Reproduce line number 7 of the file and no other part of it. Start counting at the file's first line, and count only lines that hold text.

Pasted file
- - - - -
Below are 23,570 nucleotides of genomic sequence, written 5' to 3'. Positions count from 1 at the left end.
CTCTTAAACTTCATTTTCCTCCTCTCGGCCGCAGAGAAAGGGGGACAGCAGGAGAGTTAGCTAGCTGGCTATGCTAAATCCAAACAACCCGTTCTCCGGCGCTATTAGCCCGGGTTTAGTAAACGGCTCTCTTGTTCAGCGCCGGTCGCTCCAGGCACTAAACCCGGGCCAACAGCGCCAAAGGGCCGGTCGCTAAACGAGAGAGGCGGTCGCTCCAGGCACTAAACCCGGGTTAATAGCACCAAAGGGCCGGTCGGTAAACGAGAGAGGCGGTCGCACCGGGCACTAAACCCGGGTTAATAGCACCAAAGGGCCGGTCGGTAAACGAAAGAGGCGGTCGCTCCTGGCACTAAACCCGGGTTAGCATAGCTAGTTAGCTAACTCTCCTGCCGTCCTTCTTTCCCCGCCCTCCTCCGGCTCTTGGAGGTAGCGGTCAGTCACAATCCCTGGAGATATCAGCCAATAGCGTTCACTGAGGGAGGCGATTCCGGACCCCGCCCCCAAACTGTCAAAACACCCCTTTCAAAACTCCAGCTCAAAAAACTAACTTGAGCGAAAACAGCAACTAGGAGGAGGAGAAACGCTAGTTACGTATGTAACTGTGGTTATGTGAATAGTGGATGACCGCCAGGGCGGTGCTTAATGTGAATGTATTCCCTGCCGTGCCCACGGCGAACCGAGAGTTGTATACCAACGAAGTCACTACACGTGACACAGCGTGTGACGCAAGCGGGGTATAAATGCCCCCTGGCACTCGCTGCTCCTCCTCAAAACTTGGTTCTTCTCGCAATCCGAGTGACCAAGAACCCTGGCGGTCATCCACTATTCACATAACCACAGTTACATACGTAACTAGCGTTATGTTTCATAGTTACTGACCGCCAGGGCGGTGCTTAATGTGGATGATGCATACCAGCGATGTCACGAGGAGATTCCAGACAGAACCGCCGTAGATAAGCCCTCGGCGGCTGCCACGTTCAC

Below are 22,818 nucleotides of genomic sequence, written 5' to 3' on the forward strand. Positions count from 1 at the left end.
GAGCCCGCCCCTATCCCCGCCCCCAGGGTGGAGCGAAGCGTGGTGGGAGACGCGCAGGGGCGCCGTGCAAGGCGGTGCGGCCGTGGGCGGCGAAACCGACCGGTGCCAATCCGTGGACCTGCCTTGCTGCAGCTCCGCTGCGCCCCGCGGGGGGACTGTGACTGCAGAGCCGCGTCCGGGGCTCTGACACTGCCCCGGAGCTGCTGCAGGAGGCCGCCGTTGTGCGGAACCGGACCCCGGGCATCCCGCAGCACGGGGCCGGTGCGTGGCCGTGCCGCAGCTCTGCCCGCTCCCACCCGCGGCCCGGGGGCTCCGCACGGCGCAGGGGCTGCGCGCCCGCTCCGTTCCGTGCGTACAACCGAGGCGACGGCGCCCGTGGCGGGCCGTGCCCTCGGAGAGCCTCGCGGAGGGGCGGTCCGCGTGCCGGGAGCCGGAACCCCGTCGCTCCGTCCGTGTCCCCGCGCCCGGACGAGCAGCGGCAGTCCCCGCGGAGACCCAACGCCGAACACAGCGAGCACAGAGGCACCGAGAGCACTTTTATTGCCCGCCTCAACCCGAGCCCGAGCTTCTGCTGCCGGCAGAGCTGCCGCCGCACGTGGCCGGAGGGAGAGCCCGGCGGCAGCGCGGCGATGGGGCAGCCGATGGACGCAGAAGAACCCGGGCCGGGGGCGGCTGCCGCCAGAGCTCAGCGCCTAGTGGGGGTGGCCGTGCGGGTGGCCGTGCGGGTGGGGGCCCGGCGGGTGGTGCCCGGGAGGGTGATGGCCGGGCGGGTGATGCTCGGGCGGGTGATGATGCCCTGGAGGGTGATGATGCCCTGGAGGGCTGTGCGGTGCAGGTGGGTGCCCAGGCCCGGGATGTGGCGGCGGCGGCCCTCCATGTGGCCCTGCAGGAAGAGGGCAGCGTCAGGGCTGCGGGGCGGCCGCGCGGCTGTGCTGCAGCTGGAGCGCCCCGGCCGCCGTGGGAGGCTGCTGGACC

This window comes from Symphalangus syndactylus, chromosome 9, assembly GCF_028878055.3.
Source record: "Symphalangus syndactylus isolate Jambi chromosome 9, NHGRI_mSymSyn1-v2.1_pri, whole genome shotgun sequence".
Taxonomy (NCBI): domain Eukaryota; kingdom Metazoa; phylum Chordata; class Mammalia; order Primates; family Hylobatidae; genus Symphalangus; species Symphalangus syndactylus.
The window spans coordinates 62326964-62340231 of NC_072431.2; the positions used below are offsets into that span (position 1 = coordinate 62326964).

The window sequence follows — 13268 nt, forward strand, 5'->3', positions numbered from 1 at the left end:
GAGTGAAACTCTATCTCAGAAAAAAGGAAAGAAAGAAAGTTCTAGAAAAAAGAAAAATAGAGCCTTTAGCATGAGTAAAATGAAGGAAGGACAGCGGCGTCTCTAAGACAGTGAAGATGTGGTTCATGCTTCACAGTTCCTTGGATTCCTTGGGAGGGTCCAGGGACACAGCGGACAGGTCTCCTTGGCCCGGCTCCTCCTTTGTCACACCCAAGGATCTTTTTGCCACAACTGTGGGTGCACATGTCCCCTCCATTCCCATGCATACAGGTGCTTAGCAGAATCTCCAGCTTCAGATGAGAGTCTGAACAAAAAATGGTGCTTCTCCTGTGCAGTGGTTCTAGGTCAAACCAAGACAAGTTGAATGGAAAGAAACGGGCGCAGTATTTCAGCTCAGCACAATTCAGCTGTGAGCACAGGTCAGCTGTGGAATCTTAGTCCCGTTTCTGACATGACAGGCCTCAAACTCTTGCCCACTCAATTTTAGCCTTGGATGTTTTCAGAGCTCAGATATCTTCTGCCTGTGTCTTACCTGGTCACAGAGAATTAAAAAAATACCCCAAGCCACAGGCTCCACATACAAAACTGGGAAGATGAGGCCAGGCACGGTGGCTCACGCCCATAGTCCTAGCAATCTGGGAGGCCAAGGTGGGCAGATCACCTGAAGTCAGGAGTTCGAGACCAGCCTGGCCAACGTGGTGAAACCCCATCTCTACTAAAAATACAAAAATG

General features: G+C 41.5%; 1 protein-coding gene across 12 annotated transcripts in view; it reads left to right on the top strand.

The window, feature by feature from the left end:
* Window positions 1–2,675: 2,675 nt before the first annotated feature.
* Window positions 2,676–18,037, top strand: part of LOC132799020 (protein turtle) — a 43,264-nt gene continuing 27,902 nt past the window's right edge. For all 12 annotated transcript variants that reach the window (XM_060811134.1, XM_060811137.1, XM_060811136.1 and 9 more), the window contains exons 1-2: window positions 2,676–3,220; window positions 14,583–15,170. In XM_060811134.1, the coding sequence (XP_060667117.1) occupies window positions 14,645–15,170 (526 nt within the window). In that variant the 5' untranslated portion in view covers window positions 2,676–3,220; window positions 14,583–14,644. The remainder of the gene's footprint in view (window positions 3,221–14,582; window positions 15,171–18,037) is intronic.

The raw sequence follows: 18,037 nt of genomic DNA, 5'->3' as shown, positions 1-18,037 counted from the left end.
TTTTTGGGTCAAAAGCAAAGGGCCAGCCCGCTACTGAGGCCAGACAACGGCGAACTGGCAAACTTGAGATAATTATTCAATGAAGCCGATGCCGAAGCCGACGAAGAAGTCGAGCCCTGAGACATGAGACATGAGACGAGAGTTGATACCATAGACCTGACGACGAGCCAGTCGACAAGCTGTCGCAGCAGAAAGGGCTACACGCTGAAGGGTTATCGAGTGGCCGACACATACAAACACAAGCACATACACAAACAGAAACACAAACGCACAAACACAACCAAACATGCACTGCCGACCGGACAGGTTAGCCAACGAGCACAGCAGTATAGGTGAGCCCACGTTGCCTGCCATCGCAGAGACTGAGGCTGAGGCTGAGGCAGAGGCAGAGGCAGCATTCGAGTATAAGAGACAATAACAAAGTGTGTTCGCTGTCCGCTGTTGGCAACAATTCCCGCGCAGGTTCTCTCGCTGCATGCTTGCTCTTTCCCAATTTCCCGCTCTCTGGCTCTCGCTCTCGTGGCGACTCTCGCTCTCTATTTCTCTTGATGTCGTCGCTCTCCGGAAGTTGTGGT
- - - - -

Taxonomy (NCBI): domain Eukaryota; kingdom Metazoa; phylum Chordata; class Mammalia; order Primates; family Hylobatidae; genus Symphalangus; species Symphalangus syndactylus.